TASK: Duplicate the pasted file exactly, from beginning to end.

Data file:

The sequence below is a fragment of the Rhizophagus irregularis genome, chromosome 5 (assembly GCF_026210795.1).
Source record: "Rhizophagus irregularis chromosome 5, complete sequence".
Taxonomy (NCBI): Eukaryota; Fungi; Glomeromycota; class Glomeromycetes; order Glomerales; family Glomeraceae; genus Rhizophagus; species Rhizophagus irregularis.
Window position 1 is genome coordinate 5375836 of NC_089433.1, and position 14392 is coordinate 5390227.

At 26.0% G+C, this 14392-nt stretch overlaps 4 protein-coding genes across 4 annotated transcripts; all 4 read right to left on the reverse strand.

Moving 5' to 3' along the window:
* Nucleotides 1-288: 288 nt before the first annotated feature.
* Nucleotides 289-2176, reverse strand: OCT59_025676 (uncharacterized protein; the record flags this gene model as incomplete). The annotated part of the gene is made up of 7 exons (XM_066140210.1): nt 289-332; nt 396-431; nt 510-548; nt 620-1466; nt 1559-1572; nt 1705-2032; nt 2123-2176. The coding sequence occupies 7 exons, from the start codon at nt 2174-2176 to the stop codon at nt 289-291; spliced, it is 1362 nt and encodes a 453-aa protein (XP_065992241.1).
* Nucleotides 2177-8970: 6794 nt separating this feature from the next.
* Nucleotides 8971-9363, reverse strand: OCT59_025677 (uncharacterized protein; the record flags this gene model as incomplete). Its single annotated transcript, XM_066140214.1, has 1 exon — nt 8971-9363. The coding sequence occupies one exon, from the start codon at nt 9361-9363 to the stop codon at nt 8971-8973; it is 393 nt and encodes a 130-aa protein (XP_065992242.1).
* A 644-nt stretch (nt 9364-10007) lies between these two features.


The sequence below is a fragment of the Rhizophagus irregularis genome, chromosome 5 (assembly GCF_026210795.1).
Source record: "Rhizophagus irregularis chromosome 5, complete sequence".
Taxonomy (NCBI): Eukaryota; Fungi; Glomeromycota; class Glomeromycetes; order Glomerales; family Glomeraceae; genus Rhizophagus; species Rhizophagus irregularis.
Window position 1 is genome coordinate 5375836 of NC_089433.1, and position 14392 is coordinate 5390227.

At 26.0% G+C, this 14392-nt stretch overlaps 4 protein-coding genes across 4 annotated transcripts; all 4 read right to left on the reverse strand.

Moving 5' to 3' along the window:
* Nucleotides 1-288: 288 nt before the first annotated feature.
* Nucleotides 289-2176, reverse strand: OCT59_025676 (uncharacterized protein; the record flags this gene model as incomplete). The annotated part of the gene is made up of 7 exons (XM_066140210.1): nt 289-332; nt 396-431; nt 510-548; nt 620-1466; nt 1559-1572; nt 1705-2032; nt 2123-2176. The coding sequence occupies 7 exons, from the start codon at nt 2174-2176 to the stop codon at nt 289-291; spliced, it is 1362 nt and encodes a 453-aa protein (XP_065992241.1).
* Nucleotides 2177-8970: 6794 nt separating this feature from the next.
* Nucleotides 8971-9363, reverse strand: OCT59_025677 (uncharacterized protein; the record flags this gene model as incomplete). Its single annotated transcript, XM_066140214.1, has 1 exon — nt 8971-9363. The coding sequence occupies one exon, from the start codon at nt 9361-9363 to the stop codon at nt 8971-8973; it is 393 nt and encodes a 130-aa protein (XP_065992242.1).
* A 644-nt stretch (nt 9364-10007) lies between these two features.